WARREN COUNTY, Va. (WDVM) — It was June 26, 1998, when firefighters responded to a house fire in the Shenandoah Farms area of Warren County.
It seemed to be a typical call, but as the flames were extinguished and fire crews were able to get inside the single-story home, they discovered a woman’s body near the front door.
But the mystery began as an autopsy revealed Carol Gordon, 41, had not died as a result of the fire. She had been shot five times from behind, gunshots likely inflicted as she ran from her killer, who then set the house on fire to hide the evidence.
Gordon, a nurse who worked at an OBGYN office in Northern Virginia, lived alone in the Shenandoah Farms home but was close with her family, including her two adult daughters. Gordon’s sister Mary Tarman says the entire family used to get together weekly at Gordon’s mother’s house, also in Warren County. Tarman described her sister as warm and loyal.
“If she loved you, she loved you fierce,” Tarman said in a phone interview. “I feel a little guilty because I know if this had happened to me, she would have moved heaven and earth to get the person who did it.”
In the 21 years since Gordon’s murder, no one has ever been charged.
Captain Gordon Foster of the Warren County Sheriff’s Office took over the case several years after the initial investigation and says every lead that came into the office was thoroughly investigated. But Gordon’s family has its doubts, and family members like Mary Tarman, Gordon’s younger sister, remains critical of investigators.
“From the moment she died, the police department screwed the whole thing up,” Tarman said.
She says initially the family was told Gordon took her own life – something they just couldn’t believe.
“My sister would not have committed suicide by burning her house down and not leaving anything for her children,” Tarman said.
Foster says he doesn’t have a record of Tarman’s claims and he cannot corroborate them, given the original investigators are no longer with the Sheriff’s Office. But he does sympathize with the family and says he hears their concerns.
“Being heavily involved in the case, I can completely understand and hold a lot of compassion for the family,” Foster said. “I can see their diminishing hopes as the years have passed.”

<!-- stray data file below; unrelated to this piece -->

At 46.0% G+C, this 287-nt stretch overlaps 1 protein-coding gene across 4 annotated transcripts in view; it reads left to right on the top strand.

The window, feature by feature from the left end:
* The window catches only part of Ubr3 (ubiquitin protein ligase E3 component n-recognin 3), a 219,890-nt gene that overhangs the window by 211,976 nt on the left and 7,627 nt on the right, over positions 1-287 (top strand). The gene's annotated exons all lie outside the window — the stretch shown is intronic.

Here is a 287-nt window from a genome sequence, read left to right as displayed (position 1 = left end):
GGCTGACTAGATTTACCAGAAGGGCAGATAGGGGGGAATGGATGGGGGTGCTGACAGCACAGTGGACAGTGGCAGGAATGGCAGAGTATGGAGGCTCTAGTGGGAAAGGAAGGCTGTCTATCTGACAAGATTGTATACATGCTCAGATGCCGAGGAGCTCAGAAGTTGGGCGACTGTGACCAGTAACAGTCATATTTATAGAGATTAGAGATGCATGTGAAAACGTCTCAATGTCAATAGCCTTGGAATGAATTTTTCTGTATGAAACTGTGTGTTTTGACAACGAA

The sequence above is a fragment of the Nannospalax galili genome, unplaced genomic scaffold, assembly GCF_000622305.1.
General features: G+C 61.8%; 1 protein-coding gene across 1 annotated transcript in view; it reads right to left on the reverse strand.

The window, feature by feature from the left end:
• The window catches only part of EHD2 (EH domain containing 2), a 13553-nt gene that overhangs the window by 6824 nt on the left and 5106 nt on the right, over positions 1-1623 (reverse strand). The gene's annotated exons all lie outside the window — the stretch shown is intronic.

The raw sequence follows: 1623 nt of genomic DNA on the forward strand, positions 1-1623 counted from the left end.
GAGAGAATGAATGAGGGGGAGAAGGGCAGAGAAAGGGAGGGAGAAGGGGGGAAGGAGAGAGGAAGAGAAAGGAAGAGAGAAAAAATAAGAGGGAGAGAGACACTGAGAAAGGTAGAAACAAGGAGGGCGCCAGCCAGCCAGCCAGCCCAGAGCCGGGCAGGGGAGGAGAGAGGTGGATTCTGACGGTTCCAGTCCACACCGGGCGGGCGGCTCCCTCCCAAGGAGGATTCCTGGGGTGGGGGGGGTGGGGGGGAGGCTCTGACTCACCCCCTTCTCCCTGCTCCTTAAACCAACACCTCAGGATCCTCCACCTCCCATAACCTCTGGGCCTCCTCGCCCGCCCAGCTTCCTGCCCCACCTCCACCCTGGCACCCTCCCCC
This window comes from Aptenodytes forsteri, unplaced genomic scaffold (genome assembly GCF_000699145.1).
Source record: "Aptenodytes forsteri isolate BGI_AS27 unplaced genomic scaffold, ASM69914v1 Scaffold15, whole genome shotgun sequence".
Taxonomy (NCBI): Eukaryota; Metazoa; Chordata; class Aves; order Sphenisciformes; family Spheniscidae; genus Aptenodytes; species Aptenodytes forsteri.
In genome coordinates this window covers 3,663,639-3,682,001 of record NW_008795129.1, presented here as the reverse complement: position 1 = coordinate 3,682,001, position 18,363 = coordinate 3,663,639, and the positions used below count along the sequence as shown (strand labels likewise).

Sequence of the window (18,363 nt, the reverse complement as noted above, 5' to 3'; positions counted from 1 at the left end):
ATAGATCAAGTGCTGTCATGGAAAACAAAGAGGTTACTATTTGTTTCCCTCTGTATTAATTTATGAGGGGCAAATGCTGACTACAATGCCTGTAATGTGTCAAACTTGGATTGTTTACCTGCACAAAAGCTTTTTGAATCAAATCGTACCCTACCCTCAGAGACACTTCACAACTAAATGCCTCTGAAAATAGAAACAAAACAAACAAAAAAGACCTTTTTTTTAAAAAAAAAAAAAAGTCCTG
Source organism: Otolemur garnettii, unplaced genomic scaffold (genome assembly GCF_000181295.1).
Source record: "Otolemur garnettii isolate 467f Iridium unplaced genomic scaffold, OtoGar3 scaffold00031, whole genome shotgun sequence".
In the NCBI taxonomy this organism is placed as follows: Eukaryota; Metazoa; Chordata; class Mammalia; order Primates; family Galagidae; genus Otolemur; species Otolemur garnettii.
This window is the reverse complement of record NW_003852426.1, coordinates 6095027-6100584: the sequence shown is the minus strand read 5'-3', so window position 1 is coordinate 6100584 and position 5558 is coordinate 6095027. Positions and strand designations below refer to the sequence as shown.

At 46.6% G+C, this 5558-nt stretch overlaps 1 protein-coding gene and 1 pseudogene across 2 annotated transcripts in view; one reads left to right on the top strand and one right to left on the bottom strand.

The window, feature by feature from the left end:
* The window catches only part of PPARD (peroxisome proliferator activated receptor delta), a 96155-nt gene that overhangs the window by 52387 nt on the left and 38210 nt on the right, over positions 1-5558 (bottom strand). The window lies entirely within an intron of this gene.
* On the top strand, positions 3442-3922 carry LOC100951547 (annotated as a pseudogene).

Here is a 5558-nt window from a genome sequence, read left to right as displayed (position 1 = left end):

Deputies ruled out suicide over the course of the initial investigation, determining Gordon was shot from behind with Black Talon bullets–a controversial type of hollow-point ammunition–and some form of accelerant was used in the fire. Additional evidence was submitted to the Northern Virginia Forensic Science Laboratory in Manassas, Va., in the hopes that one day new techniques developed could find clues investigators initially missed.
Over the years, the Warren County Sheriff’s Office worked with a number of agencies, including the Virginia State Police and later the Bureau of Alcohol, Tobacco, Firearms, and Explosives. Foster says his team considered a number of suspects over the years, including a neighbor who Gordon had briefly dated.
According to Gordon’s daughter Nicky Bailey, the relationship was not serious and the two broke up shortly before Gordon’s death. Bailey said her father and her mother began to date again after her mother broke up with the neighbor, and she wonders if that fueled the killer’s motive.
“I have to think that there’s the possibility also of besides just being jealous and upset that my mother didn’t want to have more of a relationship with them or continue whatever relationship they had,” said Bailey. “The fact that she started dating someone else.”
Bailey is holding out hope that her mother’s killer can be brought to justice and give her and her family answers to the questions they’ve had for so long.
“Why did it have to be so violent? Why did you have to destroy everything?” she said. “We have nothing to remember her by. We had nothing. We couldn’t take a shirt and smell her. We couldn’t take pictures, we couldn’t carry her purse. We were left without a mother and without any physical memories of her which just makes it even harder.”
Gordon’s family is offering a $10,000 reward for any information leading to an arrest. Tips can be submitted to the Warren County Sheriff’s Office by clicking here or by contacting Captain Gordon Foster at 540-635-4128.